"The child is father to the Man," says Wordsworth in a little poem entitled My Heart Leaps Up When I Behold, written in Grasmere in 1802. One of the characteristics of Romanticism is the idealization of childhood, its innocence, its pristine vision. In fact, it is a function of the ultimate longing for return, for re-visitation, which is at the base of the nostalgic passion. “Something had happened once,” and it was better than the reality of the present. The longing for a return to the home is also the longing for a return to childhood and its presumed innocence. In Wordsworth’s neo-Platonic vision, the child is closer to fundamental wisdom because it has not been as yet socialized, which is an echo of Rousseau. In the Meno, Plato argues that we are born with a knowledge of the Ideas, the noumena, which are therefore more vivid in our minds in childhood than in maturity.

Henry Raeburn, The Allen Brothers, 1792

The discovery of the Ego

Kant’s “Copernican revolution” includes the notion of “productive imagination” (the energy presupposed by the unity of apperception: something touched and seen would be two objects were it not for that unity, which relies on the “power of the imagination”) The notion of “productive imagination” is the activism which sets perception and cognition in motion, and which Kant got from Rousseau’s Emile. The individual, according to Rousseau, can only have a sensation if he enters previously into a “sensation of self,” which is the Ego. The unity of the Ego therefore ensures the unity of the external objects. “I am, therefore I think.”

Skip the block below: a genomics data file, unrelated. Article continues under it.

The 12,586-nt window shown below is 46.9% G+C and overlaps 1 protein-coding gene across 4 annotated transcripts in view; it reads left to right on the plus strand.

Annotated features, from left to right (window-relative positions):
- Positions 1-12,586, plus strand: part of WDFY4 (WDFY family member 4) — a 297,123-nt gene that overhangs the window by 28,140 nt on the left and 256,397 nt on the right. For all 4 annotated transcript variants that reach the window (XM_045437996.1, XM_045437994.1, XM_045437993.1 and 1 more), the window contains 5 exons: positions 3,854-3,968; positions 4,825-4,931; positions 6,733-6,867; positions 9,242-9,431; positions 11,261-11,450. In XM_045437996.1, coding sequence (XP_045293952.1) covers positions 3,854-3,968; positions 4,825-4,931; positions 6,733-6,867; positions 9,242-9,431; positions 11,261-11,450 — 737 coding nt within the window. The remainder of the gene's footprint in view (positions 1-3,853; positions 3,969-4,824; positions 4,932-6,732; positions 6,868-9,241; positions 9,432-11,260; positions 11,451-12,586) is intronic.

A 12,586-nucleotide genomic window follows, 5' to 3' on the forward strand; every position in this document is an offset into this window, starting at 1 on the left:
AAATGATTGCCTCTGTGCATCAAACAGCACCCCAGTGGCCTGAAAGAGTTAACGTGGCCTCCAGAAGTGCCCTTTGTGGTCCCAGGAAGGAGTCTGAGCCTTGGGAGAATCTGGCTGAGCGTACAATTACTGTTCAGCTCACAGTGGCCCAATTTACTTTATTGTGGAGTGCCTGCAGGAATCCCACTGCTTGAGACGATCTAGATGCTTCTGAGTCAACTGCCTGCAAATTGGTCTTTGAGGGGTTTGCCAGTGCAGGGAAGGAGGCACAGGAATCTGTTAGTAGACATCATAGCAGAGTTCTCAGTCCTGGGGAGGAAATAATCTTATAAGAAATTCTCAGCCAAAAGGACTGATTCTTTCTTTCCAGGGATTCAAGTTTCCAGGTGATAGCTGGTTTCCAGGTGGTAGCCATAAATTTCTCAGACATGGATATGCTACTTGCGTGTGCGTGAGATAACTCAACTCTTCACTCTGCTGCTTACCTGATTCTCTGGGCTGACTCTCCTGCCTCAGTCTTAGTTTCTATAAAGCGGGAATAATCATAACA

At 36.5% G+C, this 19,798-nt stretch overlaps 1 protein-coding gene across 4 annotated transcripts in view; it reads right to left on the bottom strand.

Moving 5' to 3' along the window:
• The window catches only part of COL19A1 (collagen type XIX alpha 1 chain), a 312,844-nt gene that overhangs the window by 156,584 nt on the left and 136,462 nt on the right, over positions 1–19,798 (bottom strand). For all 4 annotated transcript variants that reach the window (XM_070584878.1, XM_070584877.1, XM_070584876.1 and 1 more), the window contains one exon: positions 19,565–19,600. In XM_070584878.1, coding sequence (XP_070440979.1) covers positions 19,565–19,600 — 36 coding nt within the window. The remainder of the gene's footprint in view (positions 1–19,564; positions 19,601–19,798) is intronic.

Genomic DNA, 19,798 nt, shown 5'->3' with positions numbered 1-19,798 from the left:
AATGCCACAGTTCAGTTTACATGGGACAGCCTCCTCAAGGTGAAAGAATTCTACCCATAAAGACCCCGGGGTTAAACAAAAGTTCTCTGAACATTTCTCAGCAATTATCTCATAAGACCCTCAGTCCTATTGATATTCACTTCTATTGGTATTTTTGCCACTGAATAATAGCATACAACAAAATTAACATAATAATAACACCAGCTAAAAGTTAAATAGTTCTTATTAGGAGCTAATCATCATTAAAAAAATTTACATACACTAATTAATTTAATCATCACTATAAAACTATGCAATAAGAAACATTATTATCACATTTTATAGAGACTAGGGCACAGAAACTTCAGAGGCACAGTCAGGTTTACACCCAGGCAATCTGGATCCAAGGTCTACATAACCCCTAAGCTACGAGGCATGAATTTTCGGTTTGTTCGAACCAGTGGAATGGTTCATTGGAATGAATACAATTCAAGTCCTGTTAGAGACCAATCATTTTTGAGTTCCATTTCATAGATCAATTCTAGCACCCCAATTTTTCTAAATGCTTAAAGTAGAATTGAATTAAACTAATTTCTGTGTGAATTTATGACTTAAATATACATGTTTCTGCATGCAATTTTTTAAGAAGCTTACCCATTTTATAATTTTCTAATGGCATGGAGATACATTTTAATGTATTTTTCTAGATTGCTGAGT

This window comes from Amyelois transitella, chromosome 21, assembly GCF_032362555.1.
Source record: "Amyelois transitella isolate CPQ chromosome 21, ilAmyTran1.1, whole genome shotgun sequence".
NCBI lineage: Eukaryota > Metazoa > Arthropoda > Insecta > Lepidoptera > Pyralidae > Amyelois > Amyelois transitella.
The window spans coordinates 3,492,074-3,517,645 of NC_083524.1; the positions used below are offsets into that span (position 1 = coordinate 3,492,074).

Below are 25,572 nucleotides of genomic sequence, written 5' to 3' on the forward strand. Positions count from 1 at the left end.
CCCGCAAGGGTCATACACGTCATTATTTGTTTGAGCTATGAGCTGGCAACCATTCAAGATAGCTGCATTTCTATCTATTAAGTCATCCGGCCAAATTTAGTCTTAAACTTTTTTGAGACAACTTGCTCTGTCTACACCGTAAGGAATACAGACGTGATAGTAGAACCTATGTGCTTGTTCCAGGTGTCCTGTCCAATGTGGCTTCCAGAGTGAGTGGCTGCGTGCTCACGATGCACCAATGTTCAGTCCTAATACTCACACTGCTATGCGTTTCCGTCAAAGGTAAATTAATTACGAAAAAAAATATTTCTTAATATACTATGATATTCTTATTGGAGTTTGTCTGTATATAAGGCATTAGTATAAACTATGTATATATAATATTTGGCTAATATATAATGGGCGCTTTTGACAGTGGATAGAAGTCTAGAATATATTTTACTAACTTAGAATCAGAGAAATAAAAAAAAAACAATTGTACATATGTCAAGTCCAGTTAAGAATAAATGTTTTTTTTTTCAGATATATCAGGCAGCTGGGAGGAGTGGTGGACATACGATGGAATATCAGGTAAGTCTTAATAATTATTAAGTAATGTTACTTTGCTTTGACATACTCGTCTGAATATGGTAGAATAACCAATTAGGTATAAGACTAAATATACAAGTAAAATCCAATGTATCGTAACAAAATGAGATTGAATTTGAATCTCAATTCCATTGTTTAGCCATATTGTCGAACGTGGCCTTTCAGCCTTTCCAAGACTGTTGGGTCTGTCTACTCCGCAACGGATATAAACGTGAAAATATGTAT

Safranski calls the thought of the Romantic period, ‘the wild years of philosophy.’ These started with the Kantian revolution, “with the demagification of traditional metaphysics, the erosion of traditional faith, with the pragmatic empowering of the subject and with the diversion of curiosity from the ‘world in itself’ to the production patterns of a ‘world for myself.’ The old ‘order of things’ (Foucault) broke up with Kant and gave birth to that modernity whose magic we may have lost but which we have still not overcome.” (Rudiger Safranski, The Wild Years of Philosophy, p. 63)

No comments:

Post a Comment